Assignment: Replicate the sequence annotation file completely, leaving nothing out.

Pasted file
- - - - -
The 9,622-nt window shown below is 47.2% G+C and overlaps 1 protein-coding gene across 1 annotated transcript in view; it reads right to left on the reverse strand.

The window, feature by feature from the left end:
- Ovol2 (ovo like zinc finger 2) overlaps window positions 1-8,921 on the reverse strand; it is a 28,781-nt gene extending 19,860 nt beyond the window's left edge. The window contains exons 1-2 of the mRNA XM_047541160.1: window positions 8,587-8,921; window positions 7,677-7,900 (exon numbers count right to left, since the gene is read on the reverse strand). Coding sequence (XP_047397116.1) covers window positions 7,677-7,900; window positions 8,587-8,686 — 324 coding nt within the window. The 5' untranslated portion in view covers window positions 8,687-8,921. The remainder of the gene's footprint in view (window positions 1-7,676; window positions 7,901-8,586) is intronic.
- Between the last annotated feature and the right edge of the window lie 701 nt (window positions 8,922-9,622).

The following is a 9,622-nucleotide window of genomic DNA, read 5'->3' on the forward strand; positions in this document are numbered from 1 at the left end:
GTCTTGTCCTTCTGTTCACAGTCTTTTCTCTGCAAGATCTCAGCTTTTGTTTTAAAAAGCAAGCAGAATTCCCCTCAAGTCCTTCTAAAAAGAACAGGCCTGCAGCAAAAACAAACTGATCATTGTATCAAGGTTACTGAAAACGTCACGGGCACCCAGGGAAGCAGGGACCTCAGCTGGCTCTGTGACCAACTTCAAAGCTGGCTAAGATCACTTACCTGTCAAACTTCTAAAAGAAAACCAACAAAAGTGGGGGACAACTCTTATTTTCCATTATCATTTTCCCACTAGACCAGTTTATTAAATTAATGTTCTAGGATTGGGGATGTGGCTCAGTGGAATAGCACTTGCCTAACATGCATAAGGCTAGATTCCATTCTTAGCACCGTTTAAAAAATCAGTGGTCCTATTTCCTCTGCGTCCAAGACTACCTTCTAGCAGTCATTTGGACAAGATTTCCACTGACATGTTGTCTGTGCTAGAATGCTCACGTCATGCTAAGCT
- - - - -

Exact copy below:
The 9,622-nt window shown below is 47.2% G+C and overlaps 1 protein-coding gene across 1 annotated transcript in view; it reads right to left on the reverse strand.

The window, feature by feature from the left end:
- Ovol2 (ovo like zinc finger 2) overlaps window positions 1-8,921 on the reverse strand; it is a 28,781-nt gene extending 19,860 nt beyond the window's left edge. The window contains exons 1-2 of the mRNA XM_047541160.1: window positions 8,587-8,921; window positions 7,677-7,900 (exon numbers count right to left, since the gene is read on the reverse strand). Coding sequence (XP_047397116.1) covers window positions 7,677-7,900; window positions 8,587-8,686 — 324 coding nt within the window. The 5' untranslated portion in view covers window positions 8,687-8,921. The remainder of the gene's footprint in view (window positions 1-7,676; window positions 7,901-8,586) is intronic.
- Between the last annotated feature and the right edge of the window lie 701 nt (window positions 8,922-9,622).

The following is a 9,622-nucleotide window of genomic DNA, read 5'->3' on the forward strand; positions in this document are numbered from 1 at the left end:
GTCTTGTCCTTCTGTTCACAGTCTTTTCTCTGCAAGATCTCAGCTTTTGTTTTAAAAAGCAAGCAGAATTCCCCTCAAGTCCTTCTAAAAAGAACAGGCCTGCAGCAAAAACAAACTGATCATTGTATCAAGGTTACTGAAAACGTCACGGGCACCCAGGGAAGCAGGGACCTCAGCTGGCTCTGTGACCAACTTCAAAGCTGGCTAAGATCACTTACCTGTCAAACTTCTAAAAGAAAACCAACAAAAGTGGGGGACAACTCTTATTTTCCATTATCATTTTCCCACTAGACCAGTTTATTAAATTAATGTTCTAGGATTGGGGATGTGGCTCAGTGGAATAGCACTTGCCTAACATGCATAAGGCTAGATTCCATTCTTAGCACCGTTTAAAAAATCAGTGGTCCTATTTCCTCTGCGTCCAAGACTACCTTCTAGCAGTCATTTGGACAAGATTTCCACTGACATGTTGTCTGTGCTAGAATGCTCACGTCATGCTAAGCT